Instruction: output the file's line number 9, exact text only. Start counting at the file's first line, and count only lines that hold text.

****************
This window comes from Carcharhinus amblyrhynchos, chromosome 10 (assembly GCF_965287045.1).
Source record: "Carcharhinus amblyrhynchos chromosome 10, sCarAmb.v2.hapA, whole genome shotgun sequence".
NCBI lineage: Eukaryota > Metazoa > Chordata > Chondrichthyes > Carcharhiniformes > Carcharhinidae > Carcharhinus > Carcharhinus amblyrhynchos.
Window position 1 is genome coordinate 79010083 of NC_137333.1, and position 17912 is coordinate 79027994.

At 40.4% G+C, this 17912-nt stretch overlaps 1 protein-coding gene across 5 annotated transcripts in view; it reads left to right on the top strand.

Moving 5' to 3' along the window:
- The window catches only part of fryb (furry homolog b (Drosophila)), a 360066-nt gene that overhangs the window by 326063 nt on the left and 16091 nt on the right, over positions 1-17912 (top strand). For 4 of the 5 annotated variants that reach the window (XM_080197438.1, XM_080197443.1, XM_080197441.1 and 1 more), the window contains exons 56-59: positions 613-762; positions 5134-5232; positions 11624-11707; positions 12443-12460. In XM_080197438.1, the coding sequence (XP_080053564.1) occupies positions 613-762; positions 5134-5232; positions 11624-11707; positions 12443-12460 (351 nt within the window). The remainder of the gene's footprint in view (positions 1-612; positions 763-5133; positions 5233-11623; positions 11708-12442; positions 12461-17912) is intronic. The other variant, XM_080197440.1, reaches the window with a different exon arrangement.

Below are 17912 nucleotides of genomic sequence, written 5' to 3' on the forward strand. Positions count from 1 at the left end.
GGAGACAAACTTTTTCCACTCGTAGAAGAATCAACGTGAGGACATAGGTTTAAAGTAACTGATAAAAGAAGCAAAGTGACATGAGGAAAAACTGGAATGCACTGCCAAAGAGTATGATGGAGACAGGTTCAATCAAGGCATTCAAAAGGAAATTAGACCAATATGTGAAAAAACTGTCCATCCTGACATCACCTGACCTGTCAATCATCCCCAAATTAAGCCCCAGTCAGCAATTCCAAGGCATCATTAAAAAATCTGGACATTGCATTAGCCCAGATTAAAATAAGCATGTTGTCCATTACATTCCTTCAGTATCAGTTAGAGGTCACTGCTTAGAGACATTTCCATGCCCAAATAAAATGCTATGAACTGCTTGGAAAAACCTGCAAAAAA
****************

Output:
GGAGACAAACTTTTTCCACTCGTAGAAGAATCAACGTGAGGACATAGGTTTAAAGTAACTGATAAAAGAAGCAAAGTGACATGAGGAAAAACTGGAATGCACTGCCAAAGAGTATGATGGAGACAGGTTCAATCAAGGCATTCAAAAGGAAATTAGACCAATATGTGAAAAAACTGTCCATCCTGACATCACCTGACCTGTCAATCATCCCCAAATTAAGCCCCAGTCAGCAATTCCAAGGCATCATTAAAAAATCTGGACATTGCATTAGCCCAGATTAAAATAAGCATGTTGTCCATTACATTCCTTCAGTATCAGTTAGAGGTCACTGCTTAGAGACATTTCCATGCCCAAATAAAATGCTATGAACTGCTTGGAAAAACCTGCAAAAAA